Various sources for postnatal dental stem cells (Simon et al. 2008):
• Permanent teeth-: Dental Pulp Stem Cells (DPSC): derived from the third molar.
• Deciduous teeth-: Stem cells from human-exfoliated deciduous teeth (SHED), i.e., stem cell present within the pulp tissue of deciduous teeth.
• Periodontal ligament-: periodontal ligament stem cells (PDLSCs).
• Stem Cells from Apical Papilla (SCAP).
• Stem cells from a supernumerary tooth—mesiodens or stem cells from teeth extracted for orthodontic purposes.
• Dental Follicle Progenitor Cells (DFPCs) (Vacanti 2006).
• Stem cells from human Natal Dental Pulp (hNDP).
Unique characteristics of adult stem cells (Langer and Vacanti 1993):
1) They exist as undifferentiated cells and maintain this phenotype by the environment and/or the adjacent cell populations until they are exposed to and respond to appropriate signals
2) They have an ability to self-replicate for prolonged periods.
3) They maintain their multiple differentiation potential throughout the life of the organism.
Newly discovered ‘chameleon’ cells are modified by the environment when the cells cross the border between two tissues (Grove 1921).
Dental Pulp Stem Cells (DPSCS)
The first type of dental pulp stem cell was isolated from the human pulp tissue and termed as ‘post-natal’ Dental Pulp Stem Cells (DPSCs) by Gronthos et al. 2000. The stem cell population in the pulp is tiny: approximately 1% of the total cells (Smith et al. 1995).
Isolation of heterogeneous populations of DPSCs
One crucial feature of pulp cells is their odontoblastic differentiation potential which is why they are called odontoblastoid cells, as these cells appear to synthesize and secrete dentin matrix like the odontoblasts cells they replace. Human pulp cells can be induced in vitro to differentiate into cells of odontoblastic phenotype, characterized by polarized cell bodies and accumulation of mineralized nodules (Couble et al. 2000). DPSCs isolated with enzyme treatment of pulp tissues form CFU Fs with various characteristics (Gronthos et al. 2000; Huang et al. 2006). If seeded onto dentin, some DPSCs are capable of generating new stem cells or multilineage differentiation into odontoblasts, adipocytes and neural-like cells. This stem cell behavior occurs following cryopreservation, signifying the potential use of frozen tissues for stem cell isolation (Zhang et al. 2006). Pulp cells can proliferate and differentiate into odontoblast-like cells processes, extending into dentinal tubules when in contact with chemo-mechanically treated dentine surface in an in vitro situation. This is a requirement for the secretion of new dentine (Huang et al. 2006).
Transplanted ex vivo expanded DPSCs mixed with hydroxyapatite/tricalcium phosphate (HA/ TCP) form ectopic pulp-dentin like tissue complexes in immunocompromised mice (Gronthos et al. 2000; Batouli et al. 2003).
These pools of heterogeneous DPSCs form vascularized pulp-like tissue and are surrounded by a layer of odontoblast-like cells expressing dentin sialophosphoprotein (DSPP), which produces dentin containing dentinal tubules similar to those in natural dentin. Over time, the amount of dentin gets thicker. When DPSCs are seeded onto human dentin surfaces and implanted into immunocompromised mice, a reparative dentin-like structure is deposited on the dentin surface (Batouli et al. 2003).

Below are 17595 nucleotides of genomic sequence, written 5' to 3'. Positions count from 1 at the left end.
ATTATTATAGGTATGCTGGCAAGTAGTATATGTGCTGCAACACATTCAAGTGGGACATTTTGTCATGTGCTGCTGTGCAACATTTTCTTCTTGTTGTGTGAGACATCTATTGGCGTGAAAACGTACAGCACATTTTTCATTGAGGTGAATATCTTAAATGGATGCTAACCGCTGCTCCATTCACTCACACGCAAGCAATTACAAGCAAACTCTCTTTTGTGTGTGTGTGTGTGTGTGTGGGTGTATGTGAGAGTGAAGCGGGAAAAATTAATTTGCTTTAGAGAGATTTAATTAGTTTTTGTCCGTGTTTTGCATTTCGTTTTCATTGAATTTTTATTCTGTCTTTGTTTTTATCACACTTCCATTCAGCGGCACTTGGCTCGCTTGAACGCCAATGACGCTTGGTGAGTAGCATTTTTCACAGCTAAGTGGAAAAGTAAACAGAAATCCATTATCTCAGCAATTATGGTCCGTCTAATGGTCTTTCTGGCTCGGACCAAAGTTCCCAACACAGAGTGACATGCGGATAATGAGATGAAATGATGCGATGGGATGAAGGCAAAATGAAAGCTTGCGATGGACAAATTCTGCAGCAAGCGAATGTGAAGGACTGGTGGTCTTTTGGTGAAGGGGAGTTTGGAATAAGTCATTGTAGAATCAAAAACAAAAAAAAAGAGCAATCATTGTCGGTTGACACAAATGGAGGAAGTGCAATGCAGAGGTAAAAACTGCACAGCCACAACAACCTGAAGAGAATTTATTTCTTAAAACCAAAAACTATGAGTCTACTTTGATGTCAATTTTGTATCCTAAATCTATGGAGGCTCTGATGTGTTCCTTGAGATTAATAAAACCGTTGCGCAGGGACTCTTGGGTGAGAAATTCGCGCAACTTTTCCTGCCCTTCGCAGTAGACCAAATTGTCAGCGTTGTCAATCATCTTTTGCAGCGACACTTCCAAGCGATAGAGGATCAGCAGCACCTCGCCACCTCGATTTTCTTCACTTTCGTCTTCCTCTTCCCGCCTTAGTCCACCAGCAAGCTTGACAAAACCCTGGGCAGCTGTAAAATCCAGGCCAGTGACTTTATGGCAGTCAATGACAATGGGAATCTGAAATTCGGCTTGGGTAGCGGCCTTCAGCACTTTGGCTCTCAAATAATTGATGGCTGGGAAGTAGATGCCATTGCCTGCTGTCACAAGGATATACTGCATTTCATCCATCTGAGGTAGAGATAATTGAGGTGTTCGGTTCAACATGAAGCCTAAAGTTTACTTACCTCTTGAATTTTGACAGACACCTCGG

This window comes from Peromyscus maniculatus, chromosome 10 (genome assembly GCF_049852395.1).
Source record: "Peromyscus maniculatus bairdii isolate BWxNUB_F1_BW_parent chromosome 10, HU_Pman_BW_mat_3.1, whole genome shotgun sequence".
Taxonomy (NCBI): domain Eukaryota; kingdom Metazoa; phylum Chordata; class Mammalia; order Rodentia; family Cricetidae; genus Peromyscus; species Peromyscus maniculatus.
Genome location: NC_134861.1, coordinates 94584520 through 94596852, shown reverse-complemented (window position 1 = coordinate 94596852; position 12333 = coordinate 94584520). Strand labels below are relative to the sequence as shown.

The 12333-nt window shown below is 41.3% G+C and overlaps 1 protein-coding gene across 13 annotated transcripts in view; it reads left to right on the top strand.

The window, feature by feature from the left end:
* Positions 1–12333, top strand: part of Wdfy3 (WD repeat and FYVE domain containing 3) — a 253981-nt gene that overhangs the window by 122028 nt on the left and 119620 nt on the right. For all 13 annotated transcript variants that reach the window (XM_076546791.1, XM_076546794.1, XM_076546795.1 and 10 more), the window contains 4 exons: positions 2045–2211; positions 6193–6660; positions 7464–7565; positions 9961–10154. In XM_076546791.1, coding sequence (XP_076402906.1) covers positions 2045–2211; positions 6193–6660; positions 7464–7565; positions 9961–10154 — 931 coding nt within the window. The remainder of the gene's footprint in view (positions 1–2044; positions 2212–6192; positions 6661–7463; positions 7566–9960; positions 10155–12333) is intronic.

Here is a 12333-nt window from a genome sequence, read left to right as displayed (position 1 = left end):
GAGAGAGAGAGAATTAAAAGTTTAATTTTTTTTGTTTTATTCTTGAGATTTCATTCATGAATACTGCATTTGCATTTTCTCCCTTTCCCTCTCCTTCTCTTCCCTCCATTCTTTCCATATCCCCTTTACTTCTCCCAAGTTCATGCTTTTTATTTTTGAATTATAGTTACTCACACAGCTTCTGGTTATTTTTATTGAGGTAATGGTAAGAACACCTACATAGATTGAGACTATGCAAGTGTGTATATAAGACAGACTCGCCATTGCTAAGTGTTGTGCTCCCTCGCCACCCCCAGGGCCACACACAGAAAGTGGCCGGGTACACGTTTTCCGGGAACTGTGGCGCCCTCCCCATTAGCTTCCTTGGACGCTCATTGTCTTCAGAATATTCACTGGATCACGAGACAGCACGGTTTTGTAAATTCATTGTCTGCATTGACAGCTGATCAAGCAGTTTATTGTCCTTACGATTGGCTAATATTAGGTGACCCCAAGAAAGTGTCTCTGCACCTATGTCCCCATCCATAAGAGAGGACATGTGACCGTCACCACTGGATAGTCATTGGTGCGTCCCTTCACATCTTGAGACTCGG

Carinci and his colleagues identified a subpopulation of stem cells from human dental pulp with osteogenic potential forming bonelike tissue in vivo. They termed these cells ‘Osteoblasts Derived from Human Pulpar Stem Cells’ (ODHPSCs) and used microarrays to compare the genetic profiles of these cells with those of normal osteoblasts (Carinci et al. 2008).
Human Dental Pulp Stem Cells (hDPSCs) have been isolated from adult tooth pulp of the third molars. Takeda et al. in 2008 successfully isolated hDPSCs from developing third molars, extracted before their eruption. They observed that the hDPSCs separated from the crown—completed stage showed higher proliferation potential compared with those from later stages. Combined with previous data (Batouli et al. 2003), these facts suggest that the dental pulp tissues contained stem cells capable of generating dentin-like structures, even when isolated at the early stage of tooth development.
Dental pulp cells can be reprogrammed into induced-pluripotent stem cells (iPS) at a higher rate compared with other cell types of human origin tried so far (Yan et al. 2010).
Stem Cells From Exfoliated Deciduous Teeth (SHED)
Types of stem cells from exfoliated deciduous teeth include:
• Adipocytes: they can be used to treat cardiovascular disease, spine and orthopedic conditions, congestive heart failure, Crohn’s disease, and to be used in plastic surgery (Perry et al. 2008).
• Chondrocytes and Osteoblasts: have successfully been used to grow bone and cartilage suitable for transplant (Miura et al. 2003).
• Mesenchymal: have the potential to treat degenerative neuronal disorders such as Alzheimer’s and Parkinson’s diseases, cerebral palsy (Perry et al. 2008).
Potential Clinical Applications of Stem Cell Therapy with SHED
This comprehensive list of diseases and conditions currently being treated using stem cells include Stem Cell Disorders, Acute and chronic Leukaemias, Myeloproliferative Disorders, Myelodysplastic Syndromes, Lymphoproliferative Disorders, Inherited Erythrocyte Abnormalities, Liposomal Storage Diseases, Histiocytic Disorders, Phagocyte Disorders, Congenital Immune System Disorders, Inherited Platelet Abnormalities, Plasma Cell Disorders and malignancies (Mao et al. 2006).